Sam Aguiar, attorney for the family of Breonna Taylor, said: “Thank you to those in New York who are taking a critical step to fight racial injustice. These are critical measures to save lives. If they were in place across the country, Breonna Taylor would be alive, along with so many others who have died at the hands of bad officers and bad policies. We are very pleased with this progress and hope that other states promptly follow suit.”

Mark Lomax, CEO Lancer Cobbs Consulting and Former Executive Director, National Tactical Officers Association (NTOA), said: "This proposed law provides stringent guidelines protecting citizens; rights; however, it also allows for extenuating circumstances for law enforcement to perform their duties. It is always a fine line to tread between our law enforcement professionals' safety and responsibility and the rights of the citizens they protect. It is paramount that laws, policies, and procedures relative to one of our most sacred rights, the 4th Amendment, protect our citizens from intrusive violations and at the same time ensure the safety of our police officers."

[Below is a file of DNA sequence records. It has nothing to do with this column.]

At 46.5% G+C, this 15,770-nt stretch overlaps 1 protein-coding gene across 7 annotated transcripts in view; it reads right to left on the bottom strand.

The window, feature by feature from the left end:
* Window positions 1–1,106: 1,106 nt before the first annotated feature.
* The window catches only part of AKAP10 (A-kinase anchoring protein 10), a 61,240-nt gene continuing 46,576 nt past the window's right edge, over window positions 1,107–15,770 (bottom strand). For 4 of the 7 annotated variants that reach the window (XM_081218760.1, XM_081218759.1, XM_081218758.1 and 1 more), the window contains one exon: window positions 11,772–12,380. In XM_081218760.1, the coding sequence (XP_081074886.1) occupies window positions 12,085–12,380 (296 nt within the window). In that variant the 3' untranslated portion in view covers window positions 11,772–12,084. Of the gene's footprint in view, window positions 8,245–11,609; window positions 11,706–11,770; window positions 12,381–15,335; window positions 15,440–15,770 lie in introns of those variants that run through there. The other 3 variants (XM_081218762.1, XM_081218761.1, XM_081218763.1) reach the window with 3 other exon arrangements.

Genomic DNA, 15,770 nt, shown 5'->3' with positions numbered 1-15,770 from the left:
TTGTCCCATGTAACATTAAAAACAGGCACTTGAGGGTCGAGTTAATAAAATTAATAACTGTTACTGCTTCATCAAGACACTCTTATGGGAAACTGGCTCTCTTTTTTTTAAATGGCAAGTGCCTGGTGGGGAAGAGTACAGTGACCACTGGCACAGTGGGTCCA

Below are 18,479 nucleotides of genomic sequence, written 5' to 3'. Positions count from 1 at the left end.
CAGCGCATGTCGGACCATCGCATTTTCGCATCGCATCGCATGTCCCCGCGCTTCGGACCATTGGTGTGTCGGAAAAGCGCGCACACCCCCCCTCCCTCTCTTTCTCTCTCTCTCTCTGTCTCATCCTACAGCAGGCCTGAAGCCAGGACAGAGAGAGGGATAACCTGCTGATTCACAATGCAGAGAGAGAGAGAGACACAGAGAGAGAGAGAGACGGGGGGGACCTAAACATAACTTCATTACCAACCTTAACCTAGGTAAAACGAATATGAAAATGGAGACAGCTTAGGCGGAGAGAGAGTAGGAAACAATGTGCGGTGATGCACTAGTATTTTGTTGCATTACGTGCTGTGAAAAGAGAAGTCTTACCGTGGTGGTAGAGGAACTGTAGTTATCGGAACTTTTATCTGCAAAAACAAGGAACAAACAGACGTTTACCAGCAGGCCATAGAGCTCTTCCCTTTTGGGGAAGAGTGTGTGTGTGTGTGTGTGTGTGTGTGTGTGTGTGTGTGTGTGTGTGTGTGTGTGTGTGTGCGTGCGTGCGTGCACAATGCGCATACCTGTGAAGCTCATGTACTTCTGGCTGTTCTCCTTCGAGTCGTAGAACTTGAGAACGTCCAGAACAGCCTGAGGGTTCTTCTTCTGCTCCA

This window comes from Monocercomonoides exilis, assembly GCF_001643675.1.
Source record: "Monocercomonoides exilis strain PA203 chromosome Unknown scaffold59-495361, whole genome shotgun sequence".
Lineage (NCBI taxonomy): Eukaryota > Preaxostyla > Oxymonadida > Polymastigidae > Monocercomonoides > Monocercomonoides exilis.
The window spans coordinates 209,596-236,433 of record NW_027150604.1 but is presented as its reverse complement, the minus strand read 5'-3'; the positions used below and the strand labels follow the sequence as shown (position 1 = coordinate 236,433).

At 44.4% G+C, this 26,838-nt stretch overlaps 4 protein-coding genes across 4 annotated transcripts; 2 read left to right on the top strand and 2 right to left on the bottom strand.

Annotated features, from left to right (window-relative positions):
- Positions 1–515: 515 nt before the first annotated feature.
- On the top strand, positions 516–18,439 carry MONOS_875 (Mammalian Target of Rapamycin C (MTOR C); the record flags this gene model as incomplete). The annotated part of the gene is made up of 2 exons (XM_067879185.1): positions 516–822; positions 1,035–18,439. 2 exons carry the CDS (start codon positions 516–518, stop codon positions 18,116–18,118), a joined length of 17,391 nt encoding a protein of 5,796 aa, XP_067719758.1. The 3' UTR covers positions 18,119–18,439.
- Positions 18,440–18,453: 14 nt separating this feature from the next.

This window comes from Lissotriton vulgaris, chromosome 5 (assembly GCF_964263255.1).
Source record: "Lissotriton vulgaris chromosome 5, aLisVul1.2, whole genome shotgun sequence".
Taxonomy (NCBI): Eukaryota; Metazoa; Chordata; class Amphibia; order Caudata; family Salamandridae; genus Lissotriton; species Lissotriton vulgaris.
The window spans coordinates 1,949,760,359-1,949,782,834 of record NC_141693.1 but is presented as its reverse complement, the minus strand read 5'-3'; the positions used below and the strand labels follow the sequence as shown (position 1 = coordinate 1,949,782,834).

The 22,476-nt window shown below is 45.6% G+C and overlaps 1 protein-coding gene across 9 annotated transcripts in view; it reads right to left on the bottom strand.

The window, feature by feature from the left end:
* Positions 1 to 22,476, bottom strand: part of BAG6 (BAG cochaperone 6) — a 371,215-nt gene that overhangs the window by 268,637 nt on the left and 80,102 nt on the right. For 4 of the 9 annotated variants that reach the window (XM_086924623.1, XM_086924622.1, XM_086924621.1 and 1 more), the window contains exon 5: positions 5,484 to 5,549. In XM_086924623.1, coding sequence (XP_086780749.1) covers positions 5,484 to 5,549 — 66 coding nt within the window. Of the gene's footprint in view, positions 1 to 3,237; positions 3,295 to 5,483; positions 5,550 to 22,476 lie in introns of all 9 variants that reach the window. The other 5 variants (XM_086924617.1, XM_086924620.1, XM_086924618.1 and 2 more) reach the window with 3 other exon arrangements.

The cost of No-Knock raids far exceeds their negligible benefits. According to research by Dr. Kraska, there are approximately 60,000 No-Knock and Quick-Knock raids executed every year, increased from ~3,000 a year in the early 1980s -- the majority for drug offenses. An investigation of 13 local jurisdictions found consistent racial disparities in the use of police raids–with Black communities disproportionately impacted by this form of police violence. The risks are too great, the rewards minimal.


For more information on the nationwide effort to ban the use of No-Knock warrants and raids, visit